Mr. Haslam’s comments open the door for many questions about his education agenda for next legislative session:
» Do you plan on increasing class size limits or eliminating the caps?
» Do you plan on extending the school year?
» Do you plan on pay raises for “great” teachers?
» Who decides which teachers are “great”?
» How would you entice more of these “great teachers” to Tennessee? Pay? Benefits? Job security?
» Larger classrooms means fewer teachers. What is the plan for firing teachers who are not “great”? Should mass layoffs be on the table?
» Is the relentless “reforming” of education an effort to solve a problem that could be caused, indirectly, by other factors you’re not addressing, i.e. 300,000 jobless Tennesseans, poverty, etc.?
FOR IMMEDIATE RELEASE
May 17, 2011
$60M in Federal Jobless Benefits for 28,000 Tennesseans Lost if Republicans Fail to Act
NASHVILLE, Tenn. – Tennessee Democratic Party Chairman Chip Forrester issued the following statement urging Gov. Bill Haslam and Republican legislators to pass law to reinstate jobless benefits for 28,000 Tennesseans:
Partisan politics shouldn’t threaten the economic future of 28,000 Tennesseans who can’t find work due to a recession that was no fault of their own.
Gov. Bill Haslam and Republican legislators haven’t lived up to their promise to create jobs, and now their negligence is jeopardizing critical financial support that is keeping children fed, bills paid and families out of foreclosure.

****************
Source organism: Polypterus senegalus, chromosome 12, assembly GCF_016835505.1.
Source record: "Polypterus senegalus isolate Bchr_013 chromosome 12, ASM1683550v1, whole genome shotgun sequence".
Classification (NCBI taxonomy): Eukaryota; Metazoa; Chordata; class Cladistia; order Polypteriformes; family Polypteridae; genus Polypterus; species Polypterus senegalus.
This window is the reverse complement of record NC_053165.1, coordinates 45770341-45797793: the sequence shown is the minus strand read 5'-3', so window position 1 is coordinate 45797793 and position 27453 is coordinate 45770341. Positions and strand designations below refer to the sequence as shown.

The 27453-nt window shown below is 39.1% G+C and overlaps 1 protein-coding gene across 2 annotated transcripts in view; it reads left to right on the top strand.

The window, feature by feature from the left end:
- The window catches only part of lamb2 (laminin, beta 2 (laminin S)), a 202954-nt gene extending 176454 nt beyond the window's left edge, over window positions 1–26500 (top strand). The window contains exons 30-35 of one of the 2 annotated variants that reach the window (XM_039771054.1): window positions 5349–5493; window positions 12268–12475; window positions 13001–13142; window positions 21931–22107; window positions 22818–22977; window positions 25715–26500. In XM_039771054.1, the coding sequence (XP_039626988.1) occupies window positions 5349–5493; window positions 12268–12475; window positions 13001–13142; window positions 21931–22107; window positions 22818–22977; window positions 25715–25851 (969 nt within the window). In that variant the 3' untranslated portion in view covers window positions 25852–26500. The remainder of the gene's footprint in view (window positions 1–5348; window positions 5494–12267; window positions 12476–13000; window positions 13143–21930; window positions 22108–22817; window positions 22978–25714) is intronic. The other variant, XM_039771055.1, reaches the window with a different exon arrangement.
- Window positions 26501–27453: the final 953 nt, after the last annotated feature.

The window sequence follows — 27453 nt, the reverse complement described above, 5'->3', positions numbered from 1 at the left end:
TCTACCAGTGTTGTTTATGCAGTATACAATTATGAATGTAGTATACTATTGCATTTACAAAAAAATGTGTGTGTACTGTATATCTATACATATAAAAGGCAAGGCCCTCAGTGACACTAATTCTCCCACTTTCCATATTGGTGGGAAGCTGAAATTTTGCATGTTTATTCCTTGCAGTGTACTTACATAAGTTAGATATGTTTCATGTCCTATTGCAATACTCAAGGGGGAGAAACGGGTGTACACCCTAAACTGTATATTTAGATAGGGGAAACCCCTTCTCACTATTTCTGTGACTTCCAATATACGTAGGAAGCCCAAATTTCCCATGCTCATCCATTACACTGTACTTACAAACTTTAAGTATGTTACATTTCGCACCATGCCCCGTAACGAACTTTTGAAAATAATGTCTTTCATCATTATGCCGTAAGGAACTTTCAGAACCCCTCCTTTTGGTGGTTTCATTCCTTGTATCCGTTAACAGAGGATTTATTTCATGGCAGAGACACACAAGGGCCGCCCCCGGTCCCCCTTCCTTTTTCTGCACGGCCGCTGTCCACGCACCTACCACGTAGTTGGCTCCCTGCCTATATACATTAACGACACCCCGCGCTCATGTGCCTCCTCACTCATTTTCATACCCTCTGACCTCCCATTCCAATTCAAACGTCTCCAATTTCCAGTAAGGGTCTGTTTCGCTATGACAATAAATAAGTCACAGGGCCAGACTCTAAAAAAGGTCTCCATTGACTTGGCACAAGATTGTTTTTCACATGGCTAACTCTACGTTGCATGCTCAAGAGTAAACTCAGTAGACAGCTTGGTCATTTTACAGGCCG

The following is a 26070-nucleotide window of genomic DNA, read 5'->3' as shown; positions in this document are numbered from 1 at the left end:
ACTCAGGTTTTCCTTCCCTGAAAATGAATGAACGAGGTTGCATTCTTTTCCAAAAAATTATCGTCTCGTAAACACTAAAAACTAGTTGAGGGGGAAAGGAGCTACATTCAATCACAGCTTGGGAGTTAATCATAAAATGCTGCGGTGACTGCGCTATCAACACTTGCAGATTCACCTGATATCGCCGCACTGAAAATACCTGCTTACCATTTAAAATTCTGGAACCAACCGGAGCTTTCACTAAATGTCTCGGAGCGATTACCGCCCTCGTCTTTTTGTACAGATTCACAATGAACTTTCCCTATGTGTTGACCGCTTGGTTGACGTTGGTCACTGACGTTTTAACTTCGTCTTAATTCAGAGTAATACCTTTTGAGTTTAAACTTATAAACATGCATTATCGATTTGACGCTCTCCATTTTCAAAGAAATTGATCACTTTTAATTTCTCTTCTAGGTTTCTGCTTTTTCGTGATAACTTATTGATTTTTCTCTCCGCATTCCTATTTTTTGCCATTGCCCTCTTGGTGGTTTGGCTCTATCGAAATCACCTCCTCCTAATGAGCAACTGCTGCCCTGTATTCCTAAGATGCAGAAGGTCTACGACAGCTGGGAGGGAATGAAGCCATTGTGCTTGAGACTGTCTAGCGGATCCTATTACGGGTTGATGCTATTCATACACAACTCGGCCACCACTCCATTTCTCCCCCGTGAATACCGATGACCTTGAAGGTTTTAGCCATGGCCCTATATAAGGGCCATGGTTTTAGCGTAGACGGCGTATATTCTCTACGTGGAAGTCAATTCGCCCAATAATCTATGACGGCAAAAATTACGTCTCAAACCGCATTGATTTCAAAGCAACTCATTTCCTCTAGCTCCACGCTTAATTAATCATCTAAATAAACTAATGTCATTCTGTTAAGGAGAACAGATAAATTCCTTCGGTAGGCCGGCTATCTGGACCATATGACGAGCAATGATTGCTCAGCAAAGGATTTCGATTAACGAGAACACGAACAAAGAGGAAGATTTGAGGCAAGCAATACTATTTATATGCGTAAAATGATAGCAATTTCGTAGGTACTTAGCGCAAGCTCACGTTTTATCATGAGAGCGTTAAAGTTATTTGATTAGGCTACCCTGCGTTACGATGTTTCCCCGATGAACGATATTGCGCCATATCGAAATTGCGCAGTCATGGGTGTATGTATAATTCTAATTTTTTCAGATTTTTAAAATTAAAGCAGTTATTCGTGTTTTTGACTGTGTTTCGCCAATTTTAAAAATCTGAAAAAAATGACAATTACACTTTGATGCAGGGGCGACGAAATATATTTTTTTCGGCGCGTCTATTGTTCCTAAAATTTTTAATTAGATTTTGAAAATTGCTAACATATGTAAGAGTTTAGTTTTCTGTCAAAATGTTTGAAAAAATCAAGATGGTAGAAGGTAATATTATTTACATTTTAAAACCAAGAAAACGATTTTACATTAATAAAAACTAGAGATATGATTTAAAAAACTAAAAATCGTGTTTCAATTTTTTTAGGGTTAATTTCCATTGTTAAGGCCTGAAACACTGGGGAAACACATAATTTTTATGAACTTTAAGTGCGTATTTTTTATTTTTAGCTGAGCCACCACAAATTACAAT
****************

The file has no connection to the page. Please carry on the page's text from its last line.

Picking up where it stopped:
We’ve seen harmful bills that rob citizens and teachers of their rights get all the attention this session. Now Republicans have a chance to make an actual difference by fixing their screw up.
Mr. Haslam needs to prove he’s serious about governing – not scoring political points. The livelihood of nearly 30,000 citizens is on the line. Republicans owe it to these hurting families to act responsibly.
US Department of Labor estimates unemployment benefits give taxpayers a 2-to-1 return on investment. For the modest expenditure of less than $2 million, Tennessee would receive $60 million, which translates to $120 million of economic activity, according to a study commissioned by the labor department. The study suggests these dollars are injected quickly into the local economy and could potentially add more than $5 million directly to state sales tax collections. [US Department of Labor, 11/10]
Democrats scramble on to revive jobless benefits that Republicans failed to prioritize. Republicans, who control the General Assembly and set the legislative schedule, failed to pass a law to extend unemployment benefits for 28,000 jobless Tennesseans. Now legislative Democrats are pushing to reinstate the benefits, with House and Senate committees scheduled to meet Monday to consider last-minute bills to resurrect the program. Success would bring nearly $60 million in federal funds to pay up to 20 more weeks of benefits for Tennesseans unable to find jobs in a still-fragile economy. But it’s unclear whether Republican Gov. Bill Haslam and the Republican-controlled General Assembly will go along. [Chattanooga Times Free Press, 5/15/11]
GOP Sen. Mark Norris says Haslam administration signaled they wouldn’t pursue bill to extend jobless benefits. Senate Majority Leader Mark Norris said today that state Employment Security Administrator Don Ingram last week “made it very clear that the administration’s position at least had been that they didn’t intend to pursue it.” [Chattanooga Times Free Press, 5/16/11]